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Habitat for Humanity surprises family with porch swing

Mattoon+resident+Aisha+Crowe%2C+standing+by+her+daughter+and+a+couple+of+volunteers+from+Habitat+for+Humanity%2C+admires+the+porch+swing+made+by+Eastern%E2%80%99s+Construction+Club.+The+porch+swing+was+presented+to+Crowe+on+Saturday+morning.
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Habitat for Humanity surprises family with porch swing

Mattoon resident Aisha Crowe, standing by her daughter and a couple of volunteers from Habitat for Humanity, admires the porch swing made by Eastern’s Construction Club. The porch swing was presented to Crowe on Saturday morning.

Mattoon resident Aisha Crowe, standing by her daughter and a couple of volunteers from Habitat for Humanity, admires the porch swing made by Eastern’s Construction Club. The porch swing was presented to Crowe on Saturday morning.

Cassie Buchman

Mattoon resident Aisha Crowe, standing by her daughter and a couple of volunteers from Habitat for Humanity, admires the porch swing made by Eastern’s Construction Club. The porch swing was presented to Crowe on Saturday morning.

Cassie Buchman

Cassie Buchman

Mattoon resident Aisha Crowe, standing by her daughter and a couple of volunteers from Habitat for Humanity, admires the porch swing made by Eastern’s Construction Club. The porch swing was presented to Crowe on Saturday morning.

Cassie Buchman, Editor in Chief

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One family got a pleasant surprise Saturday morning when they were presented with a new porch swing made by the Construction Club and given to them by Eastern’s chapter of Habitat for Humanity.

Kayla Young, the president of Habitat for Humanity, said the Coles County chapter of Habitat funded the building of a new house for Mattoon resident Aisha Crowe and her family, and Eastern’s chapter partnered with them to help build it.

Back in September, when Young was visiting the site where the house is being built, she overheard the Crowe family saying they really wanted a porch swing.

It was not in the budget, so originally, it did not seem possible to get one. But then, “the wheels started turning,” in Young’s head, she said.

“I thought, ‘What can we do for this family?’” she said.

Young had the idea of partnering with the Construction Club to have them build the Crowes a porch swing.

Habitat for Humanity talked back and forth with the construction manager, getting all the measurements of the swing correct.

Young said it was “incredible” to see the shock on the family’s faces when they got the swing.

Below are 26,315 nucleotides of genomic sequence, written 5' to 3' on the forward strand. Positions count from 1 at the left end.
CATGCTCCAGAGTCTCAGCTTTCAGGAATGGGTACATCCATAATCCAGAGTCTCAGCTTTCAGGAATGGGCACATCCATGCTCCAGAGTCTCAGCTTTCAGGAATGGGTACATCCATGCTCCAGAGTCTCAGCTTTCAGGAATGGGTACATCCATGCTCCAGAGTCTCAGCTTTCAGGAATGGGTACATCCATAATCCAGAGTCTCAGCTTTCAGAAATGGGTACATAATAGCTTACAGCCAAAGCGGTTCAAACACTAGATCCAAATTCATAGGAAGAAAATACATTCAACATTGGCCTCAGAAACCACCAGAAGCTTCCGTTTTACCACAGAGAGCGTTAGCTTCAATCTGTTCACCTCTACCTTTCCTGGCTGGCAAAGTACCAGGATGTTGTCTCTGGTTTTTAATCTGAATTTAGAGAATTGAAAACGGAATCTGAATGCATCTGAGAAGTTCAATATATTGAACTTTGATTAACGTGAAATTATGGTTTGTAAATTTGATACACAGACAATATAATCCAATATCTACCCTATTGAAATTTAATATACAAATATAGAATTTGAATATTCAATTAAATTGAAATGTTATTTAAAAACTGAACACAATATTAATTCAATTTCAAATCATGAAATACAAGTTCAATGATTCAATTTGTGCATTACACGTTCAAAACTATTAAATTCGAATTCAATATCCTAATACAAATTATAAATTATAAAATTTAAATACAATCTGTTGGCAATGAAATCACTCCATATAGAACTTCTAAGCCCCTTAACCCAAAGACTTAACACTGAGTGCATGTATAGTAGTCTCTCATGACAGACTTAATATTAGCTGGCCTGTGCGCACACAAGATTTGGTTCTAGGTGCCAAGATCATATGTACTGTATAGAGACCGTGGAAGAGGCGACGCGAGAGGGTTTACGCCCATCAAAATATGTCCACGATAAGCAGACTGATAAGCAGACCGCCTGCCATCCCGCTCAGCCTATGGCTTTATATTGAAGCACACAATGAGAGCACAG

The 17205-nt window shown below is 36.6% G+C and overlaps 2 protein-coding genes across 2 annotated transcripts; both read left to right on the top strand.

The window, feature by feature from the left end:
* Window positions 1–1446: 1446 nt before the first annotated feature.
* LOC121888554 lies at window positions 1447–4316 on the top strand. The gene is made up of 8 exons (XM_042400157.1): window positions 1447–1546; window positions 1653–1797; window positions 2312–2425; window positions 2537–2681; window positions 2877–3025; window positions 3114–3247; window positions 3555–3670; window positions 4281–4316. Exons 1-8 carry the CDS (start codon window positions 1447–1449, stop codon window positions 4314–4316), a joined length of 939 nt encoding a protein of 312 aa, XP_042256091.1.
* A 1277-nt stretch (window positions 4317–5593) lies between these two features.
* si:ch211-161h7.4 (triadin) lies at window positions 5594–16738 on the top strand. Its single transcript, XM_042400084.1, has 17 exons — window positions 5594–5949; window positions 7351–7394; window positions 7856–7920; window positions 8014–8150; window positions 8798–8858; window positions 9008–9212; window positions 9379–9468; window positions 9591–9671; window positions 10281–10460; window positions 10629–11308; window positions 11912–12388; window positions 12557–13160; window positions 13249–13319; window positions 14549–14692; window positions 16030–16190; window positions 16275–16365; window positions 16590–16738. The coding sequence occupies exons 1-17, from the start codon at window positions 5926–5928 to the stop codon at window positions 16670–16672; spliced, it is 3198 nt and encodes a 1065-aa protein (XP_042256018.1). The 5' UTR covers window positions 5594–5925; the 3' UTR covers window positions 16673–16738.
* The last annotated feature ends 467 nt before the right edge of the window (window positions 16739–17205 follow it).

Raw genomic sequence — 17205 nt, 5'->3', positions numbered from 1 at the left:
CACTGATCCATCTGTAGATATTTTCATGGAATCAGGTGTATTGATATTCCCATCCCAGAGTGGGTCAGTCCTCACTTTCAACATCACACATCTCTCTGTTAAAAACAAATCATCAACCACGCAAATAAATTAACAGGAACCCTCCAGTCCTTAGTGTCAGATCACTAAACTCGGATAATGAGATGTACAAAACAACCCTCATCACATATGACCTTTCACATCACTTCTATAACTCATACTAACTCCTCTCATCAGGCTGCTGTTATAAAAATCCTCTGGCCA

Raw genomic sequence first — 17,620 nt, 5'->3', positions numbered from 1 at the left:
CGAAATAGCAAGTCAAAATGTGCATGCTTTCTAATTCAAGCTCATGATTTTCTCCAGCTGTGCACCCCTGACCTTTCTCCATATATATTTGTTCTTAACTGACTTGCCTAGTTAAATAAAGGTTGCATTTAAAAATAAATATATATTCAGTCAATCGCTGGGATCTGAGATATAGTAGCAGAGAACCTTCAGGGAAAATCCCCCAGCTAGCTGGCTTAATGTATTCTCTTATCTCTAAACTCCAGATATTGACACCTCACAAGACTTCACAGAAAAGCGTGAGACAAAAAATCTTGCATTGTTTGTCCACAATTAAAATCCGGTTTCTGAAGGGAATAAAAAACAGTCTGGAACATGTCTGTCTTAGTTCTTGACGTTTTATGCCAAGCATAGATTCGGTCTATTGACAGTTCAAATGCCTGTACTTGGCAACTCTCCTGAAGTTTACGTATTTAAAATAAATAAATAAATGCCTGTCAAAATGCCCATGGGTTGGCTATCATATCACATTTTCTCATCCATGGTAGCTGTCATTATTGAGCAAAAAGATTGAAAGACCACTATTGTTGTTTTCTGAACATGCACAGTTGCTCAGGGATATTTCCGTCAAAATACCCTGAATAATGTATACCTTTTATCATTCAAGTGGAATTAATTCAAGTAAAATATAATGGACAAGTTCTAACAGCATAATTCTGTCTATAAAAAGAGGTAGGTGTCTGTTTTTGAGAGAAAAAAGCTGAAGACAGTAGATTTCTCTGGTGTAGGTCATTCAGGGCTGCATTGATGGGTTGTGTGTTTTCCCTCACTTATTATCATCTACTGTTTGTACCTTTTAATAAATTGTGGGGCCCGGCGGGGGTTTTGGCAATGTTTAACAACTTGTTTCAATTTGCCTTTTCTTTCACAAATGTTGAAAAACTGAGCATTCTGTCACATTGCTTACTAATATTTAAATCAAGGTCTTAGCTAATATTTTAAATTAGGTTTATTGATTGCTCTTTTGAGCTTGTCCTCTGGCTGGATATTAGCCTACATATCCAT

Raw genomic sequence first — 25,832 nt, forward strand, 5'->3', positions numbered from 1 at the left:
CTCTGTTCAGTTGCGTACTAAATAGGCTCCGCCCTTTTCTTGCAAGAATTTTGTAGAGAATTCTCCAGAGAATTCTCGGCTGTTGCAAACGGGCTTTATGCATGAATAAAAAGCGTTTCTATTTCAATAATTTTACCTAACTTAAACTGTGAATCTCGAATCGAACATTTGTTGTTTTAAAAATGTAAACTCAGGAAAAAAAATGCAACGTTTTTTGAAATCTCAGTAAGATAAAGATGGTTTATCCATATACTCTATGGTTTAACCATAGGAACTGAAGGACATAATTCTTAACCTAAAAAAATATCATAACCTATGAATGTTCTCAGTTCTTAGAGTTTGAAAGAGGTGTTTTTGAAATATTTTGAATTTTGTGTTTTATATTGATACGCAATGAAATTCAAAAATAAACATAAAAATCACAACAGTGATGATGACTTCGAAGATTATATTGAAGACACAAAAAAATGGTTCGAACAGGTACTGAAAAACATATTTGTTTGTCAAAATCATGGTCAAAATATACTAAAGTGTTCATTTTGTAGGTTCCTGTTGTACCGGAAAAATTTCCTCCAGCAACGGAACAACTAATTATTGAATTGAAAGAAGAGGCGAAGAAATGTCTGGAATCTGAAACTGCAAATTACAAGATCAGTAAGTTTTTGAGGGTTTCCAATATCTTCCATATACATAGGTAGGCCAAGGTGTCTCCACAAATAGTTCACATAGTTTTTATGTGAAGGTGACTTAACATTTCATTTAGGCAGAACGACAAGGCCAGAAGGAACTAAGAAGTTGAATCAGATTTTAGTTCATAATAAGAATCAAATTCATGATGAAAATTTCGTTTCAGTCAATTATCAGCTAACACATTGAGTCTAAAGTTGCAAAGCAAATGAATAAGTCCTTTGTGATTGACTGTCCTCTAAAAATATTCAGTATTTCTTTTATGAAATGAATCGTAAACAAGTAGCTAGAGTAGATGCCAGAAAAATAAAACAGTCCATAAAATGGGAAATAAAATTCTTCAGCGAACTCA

Helping build the house itself has also been an emotional process for Young.

“I’m so happy to do this work for people,” she said. “I just really enjoy helping out these families, giving them the home that they deserve.”

Crowe wanted the porch swing to be able to give her daughters and her a chance to be outside and meet their neighbors, who she has already spent time with.

“We have amazing neighbors, so it’s pretty exciting,” Crowe said.

Aisha Crowe and her daughter, Destiny, react to seeing their new porch swing for the first time. Originally not in the budget, Eastern’s chapter of Habitat for Humanity partnered with the Construction Club to make the swing for the Crowes’ new house.

Cassie Buchman
Aisha Crowe and her daughter, Destiny, react to seeing their new porch swing for the first time. Originally not in the budget, Eastern’s chapter of Habitat for Humanity partnered with the Construction Club to make the swing for the Crowes’ new house.

Crowe’s daughters have expressed their excitement over the new house.

“They mentioned since they developed that house they never want it sold or anything,” Crowe said. “They feel like they built this house. It’s personal to them.”

Crowe and her daughters have been helping to build the house, and volunteers have been helping them learn about the different things needed to maintain it.

She said in other places she has lived, she did not know to do things such as cleaning the furnace or how the wiring or water heater works, so being able to do so now is “really cool.”

“It makes you really independent,” Crowe said. “I’m actually able to maintain my own home.”

Crowe and her daughters have been at the house for every building session.

“It’s really amazing to see from the ground up what it goes through,” she said. “I know this house inside and out.”

The building of the house has been a long process, but Crowe said it has been “worth every bit of it.”

“I love the home, absolutely love the home because it’s built by these people,” she said. “They’re friends now. I’ve made relationships that I wouldn’t honestly have. I actually have events planned with them. They’re friendships that are long lasting.”

Crowe said she continues to get inspired every Saturday watching volunteers work on the house.

“They don’t just throw it together. If something’s not right they’ll (fix it),” she said. “I’ve never seen anyone care (like that). They built it like it’s their own.”

The “house blessing,” when the family and others will gather at the house to celebrate its completion, is set for next week.

“I’m really happy the family is going to be able to get in the home before Thanksgiving,” Young said. “They’re going to get to have a Thanksgiving dinner and everything.”

Cassie Buchman can be reached at 581-2812 or [email protected]

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Cassie Buchman, Editor in Chief

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My name is Cassie and I'm a senior journalism major. I am the current Editor in Chief at the DEN. My former positions include administration editor,...

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Habitat for Humanity surprises family with porch swing